Game Night: This film was funny from the get go and I laughed out loud all the way through.

Leaning Into the Wind: Andrew Goldsworthy: If you liked the film River and Tides, you’ll love Leaning....

The Death of Stalin: There are very funny moments, but I couldn’t help but wonder was his regime filled with that much personal corruptness? Probably.

Flower: The acting lifts this bizarre storyline to funny, engaging and entertaining levels.

Red Sparrow: Although long at 2h 19min, it had enough twists, turns, and detail to keep me fully engaged.

You Were Never Really Here: Beautifully shot scenes, dynamic soundtrack, but this oddly paced film tells a story of redemption, salvation or deeper despair.

Beirut: I really liked the way this film was put together and came to fruition.

A Quiet Place: Well done film and the silence of the actors made all the difference in the world.

Deadpool 2: First Hit: This film is fun, irreverent and filled with out-loud laughs.

RBG: Excellent film about a woman who lives within her strength and defined and changed U.S. law.

Disobedience: Extremely well-acted film about how antiquated thinking can split families and a loving relationship.

Hotel Artemis: Who says Hollywood cannot create a unique and well-acted film.

Blindspotting: Extremely powerful and pointed film and raises the bar for Best Picture of the Year. In my view this unnominated film is by far and away the best film of 2018.

Don't Worry, He Won't Get Far On Foot: A unhurried film revealing the power of how forgiveness of others and self, can make one’s life different.

Three Identical Strangers: A truly amazing story about how sciences’ curiosity didn't take into account the effects on human beings.

Sorry to Bother You: What I liked about this film is that it is funny, unique, and unlike any other film I’ve seen.

Leave No Trace: Sublimely acted and evenly paced film about a man and his daughter living in a public forest.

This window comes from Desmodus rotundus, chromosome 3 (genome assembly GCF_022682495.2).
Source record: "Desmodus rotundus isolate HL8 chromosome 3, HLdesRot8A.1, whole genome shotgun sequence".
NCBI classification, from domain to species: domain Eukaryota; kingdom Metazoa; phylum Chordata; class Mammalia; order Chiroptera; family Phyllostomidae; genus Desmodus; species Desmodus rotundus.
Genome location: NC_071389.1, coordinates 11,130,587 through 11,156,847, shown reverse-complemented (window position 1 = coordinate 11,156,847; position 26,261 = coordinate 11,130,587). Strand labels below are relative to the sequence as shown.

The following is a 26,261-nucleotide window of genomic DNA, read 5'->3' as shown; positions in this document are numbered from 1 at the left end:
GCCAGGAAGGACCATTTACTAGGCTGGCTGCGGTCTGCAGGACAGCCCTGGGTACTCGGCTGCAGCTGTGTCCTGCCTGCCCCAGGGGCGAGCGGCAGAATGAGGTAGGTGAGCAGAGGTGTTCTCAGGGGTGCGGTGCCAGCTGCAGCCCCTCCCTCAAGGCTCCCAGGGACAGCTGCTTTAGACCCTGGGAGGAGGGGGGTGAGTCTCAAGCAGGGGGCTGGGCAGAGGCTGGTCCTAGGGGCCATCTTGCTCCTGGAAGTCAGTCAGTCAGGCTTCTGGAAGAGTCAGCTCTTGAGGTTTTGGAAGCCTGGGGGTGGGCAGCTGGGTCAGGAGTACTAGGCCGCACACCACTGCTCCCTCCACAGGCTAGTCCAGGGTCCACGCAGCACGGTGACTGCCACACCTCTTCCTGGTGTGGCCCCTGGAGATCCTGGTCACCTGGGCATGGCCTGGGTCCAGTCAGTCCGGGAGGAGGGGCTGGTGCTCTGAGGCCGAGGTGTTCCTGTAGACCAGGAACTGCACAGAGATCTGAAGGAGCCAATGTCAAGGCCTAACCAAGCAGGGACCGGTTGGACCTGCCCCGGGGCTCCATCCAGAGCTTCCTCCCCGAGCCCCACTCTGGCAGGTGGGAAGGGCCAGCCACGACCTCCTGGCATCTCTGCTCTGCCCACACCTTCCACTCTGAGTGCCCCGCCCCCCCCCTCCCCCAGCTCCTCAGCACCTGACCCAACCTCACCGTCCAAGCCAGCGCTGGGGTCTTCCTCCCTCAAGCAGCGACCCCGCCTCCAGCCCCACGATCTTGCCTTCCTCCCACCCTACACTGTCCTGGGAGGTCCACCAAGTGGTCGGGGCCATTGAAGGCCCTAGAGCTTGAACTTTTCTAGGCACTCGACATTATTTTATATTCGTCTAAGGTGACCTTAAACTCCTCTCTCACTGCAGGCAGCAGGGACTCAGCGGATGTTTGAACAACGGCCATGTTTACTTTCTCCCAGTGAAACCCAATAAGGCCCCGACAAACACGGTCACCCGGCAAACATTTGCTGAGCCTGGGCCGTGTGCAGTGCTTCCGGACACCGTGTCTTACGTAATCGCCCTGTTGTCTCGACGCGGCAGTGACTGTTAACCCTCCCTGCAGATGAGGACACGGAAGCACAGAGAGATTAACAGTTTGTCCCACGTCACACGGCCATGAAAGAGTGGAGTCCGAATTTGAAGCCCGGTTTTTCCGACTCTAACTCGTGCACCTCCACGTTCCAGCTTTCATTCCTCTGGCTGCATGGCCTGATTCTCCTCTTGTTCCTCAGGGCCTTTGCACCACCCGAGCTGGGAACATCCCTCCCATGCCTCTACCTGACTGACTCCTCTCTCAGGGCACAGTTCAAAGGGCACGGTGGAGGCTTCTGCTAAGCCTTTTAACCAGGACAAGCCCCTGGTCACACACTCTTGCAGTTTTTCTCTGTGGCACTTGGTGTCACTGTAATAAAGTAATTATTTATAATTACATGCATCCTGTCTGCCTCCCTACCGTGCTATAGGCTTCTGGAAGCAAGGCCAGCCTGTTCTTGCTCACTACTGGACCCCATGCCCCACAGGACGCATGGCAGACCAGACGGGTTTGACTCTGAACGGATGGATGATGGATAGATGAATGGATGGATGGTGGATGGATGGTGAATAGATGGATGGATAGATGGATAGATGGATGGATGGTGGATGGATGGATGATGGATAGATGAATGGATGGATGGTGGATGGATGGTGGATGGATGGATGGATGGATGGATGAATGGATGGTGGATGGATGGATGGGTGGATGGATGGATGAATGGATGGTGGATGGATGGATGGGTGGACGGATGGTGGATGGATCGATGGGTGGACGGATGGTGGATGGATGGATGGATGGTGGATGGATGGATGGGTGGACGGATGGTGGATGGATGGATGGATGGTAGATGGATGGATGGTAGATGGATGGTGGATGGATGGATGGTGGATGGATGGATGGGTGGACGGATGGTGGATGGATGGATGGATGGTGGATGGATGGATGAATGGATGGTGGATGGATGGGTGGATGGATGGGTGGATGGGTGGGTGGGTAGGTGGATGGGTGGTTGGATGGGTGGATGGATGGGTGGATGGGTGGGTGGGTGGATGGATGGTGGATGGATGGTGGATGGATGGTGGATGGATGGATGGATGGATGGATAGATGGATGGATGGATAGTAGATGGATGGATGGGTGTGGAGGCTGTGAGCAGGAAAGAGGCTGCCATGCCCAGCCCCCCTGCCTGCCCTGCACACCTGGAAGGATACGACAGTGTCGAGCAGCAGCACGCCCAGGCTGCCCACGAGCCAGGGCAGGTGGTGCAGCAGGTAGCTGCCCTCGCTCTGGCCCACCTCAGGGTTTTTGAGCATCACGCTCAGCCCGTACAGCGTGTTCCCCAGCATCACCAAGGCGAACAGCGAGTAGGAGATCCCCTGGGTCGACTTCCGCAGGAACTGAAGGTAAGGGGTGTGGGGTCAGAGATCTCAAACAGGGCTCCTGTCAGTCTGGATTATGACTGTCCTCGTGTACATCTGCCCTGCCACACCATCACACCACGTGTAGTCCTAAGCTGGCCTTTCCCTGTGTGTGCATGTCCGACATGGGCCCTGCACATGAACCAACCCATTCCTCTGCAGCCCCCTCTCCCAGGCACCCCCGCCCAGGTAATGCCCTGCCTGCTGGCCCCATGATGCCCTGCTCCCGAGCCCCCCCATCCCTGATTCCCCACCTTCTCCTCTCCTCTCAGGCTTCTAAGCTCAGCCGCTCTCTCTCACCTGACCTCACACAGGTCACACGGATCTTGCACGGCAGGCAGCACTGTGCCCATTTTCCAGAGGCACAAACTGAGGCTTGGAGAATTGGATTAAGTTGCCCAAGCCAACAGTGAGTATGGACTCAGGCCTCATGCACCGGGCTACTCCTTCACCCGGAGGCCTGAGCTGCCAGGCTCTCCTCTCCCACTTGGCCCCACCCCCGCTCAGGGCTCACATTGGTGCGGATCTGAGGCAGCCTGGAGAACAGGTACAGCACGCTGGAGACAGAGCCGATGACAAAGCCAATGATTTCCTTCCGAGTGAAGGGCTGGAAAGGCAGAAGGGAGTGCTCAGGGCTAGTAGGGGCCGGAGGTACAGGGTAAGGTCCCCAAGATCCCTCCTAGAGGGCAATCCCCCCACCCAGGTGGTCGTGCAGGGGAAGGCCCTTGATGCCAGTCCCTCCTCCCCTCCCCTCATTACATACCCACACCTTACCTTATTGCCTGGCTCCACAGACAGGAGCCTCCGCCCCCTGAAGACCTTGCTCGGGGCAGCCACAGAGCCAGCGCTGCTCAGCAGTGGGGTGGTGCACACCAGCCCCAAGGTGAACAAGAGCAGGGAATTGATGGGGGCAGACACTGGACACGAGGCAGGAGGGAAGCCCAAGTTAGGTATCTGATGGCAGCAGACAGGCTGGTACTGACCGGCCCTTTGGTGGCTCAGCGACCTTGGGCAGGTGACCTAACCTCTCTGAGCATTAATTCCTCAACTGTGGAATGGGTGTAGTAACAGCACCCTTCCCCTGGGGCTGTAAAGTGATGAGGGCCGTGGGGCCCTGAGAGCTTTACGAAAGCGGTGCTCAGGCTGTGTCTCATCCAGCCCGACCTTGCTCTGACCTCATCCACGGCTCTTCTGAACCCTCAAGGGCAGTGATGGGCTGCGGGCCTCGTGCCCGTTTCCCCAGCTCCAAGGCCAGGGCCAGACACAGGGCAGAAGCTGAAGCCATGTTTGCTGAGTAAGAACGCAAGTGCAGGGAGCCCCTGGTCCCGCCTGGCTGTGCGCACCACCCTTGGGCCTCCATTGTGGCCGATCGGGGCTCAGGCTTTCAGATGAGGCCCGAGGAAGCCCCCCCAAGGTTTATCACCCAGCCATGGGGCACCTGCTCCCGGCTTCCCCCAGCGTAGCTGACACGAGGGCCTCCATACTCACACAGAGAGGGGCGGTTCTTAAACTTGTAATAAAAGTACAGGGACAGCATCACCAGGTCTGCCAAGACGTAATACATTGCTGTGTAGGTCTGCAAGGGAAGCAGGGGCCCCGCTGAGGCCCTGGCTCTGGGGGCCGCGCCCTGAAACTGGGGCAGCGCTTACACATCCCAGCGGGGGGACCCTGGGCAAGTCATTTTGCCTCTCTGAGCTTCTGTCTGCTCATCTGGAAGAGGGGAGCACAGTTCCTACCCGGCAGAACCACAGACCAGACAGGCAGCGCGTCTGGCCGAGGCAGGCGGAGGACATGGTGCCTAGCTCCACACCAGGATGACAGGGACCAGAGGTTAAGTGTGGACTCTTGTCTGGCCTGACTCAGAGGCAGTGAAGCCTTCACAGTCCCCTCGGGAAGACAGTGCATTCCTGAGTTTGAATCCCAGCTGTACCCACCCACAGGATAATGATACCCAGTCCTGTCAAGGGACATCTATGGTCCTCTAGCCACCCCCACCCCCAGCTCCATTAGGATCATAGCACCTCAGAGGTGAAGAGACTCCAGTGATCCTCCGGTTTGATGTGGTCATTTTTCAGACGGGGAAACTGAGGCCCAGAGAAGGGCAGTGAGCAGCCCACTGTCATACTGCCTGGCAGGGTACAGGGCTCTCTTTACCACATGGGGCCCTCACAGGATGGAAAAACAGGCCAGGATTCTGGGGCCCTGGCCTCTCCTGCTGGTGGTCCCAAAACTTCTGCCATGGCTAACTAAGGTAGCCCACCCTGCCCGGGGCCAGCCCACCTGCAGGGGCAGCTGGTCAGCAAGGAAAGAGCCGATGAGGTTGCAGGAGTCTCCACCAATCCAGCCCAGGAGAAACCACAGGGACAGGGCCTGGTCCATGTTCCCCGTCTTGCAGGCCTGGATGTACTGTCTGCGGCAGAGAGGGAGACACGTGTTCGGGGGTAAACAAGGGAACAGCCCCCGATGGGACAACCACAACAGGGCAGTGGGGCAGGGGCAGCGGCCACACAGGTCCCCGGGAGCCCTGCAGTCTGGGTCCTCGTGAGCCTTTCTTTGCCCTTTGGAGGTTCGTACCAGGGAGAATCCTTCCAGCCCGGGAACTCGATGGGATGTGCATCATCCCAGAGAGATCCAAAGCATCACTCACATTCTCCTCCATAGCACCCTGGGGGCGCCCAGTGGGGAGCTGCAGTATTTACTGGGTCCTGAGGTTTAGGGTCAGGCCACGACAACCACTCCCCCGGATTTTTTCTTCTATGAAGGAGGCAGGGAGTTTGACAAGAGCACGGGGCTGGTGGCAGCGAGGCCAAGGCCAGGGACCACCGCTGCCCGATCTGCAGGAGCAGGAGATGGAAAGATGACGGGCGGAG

Puzzle: I thoroughly enjoyed this poignant film about a woman finding herself through a passion.

BlacKkKlansman: Fantastic film about race relations in the United States while reminding the audience about how far we have to go.

Eighth Grade: Outstanding acting and script gives us an insightful view of what it is like to be in the Eighth Grade today.

Fahrenheit 11/9: Covers a lot of stuff but I think it was mostly about Presidents and people in power managing and acting poorly.

Pick of the Litter: It was an fantastic and interesting way to learn about how guide dogs are taught to be amazing caretakers for the blind.

First Man: Compelling reenactment of an audaciously brave time in the 1960’s where we were challenged by President Kennedy to go to the moon.

The Hate U Give: A fantastic film about the existence of racism and, as indicated here, in our police departments as well.

Green Book: Excellent acting, engaging story, and both funny and thought-provoking make this film fun to sit through.

Boy Erased: Outstanding cast delivers sublime performances in a powerful story about LGBT conversion programs.

A Private War: Rosamund Pike (as Marie Colvin) gives a deeply complex performance of a war correspondent who brought personal stories of war victims to the forefront.

Bohemian Rhapsody: Accurate or not, this film was fun, well-acted, engaging, and joyful.

Can You Ever Forgive Me: Excellent acting about a caustic, friendless author that finally finds her voice.

Mary Queen of Scots: Saoirse Ronan (Mary Stuart) and Margot Robbie (Queen Elizabeth 1) give powerful performances in this adaptation of how Mary Queen of Scots tried to claim her title to the throne of England and Scotland.

Vice: I liked this oddly created film about a powerful yet enigmatic man who really ran our country for a period of time.

Ben is Back: Extremely well-acted story based on 24 hours of a mother and her addicted son’s return for the holidays.

Roma: Outside of the beautiful black and white photography and languid movement of the story, I left the theater with little.

The Favourite: A stark, intense musical score underscores the bizarre and tension filled interrelationships between the queen and her court.

Shoplifters: Wonderfully engaging film about a Japanese family who chose each other while fighting to stay nourished and together.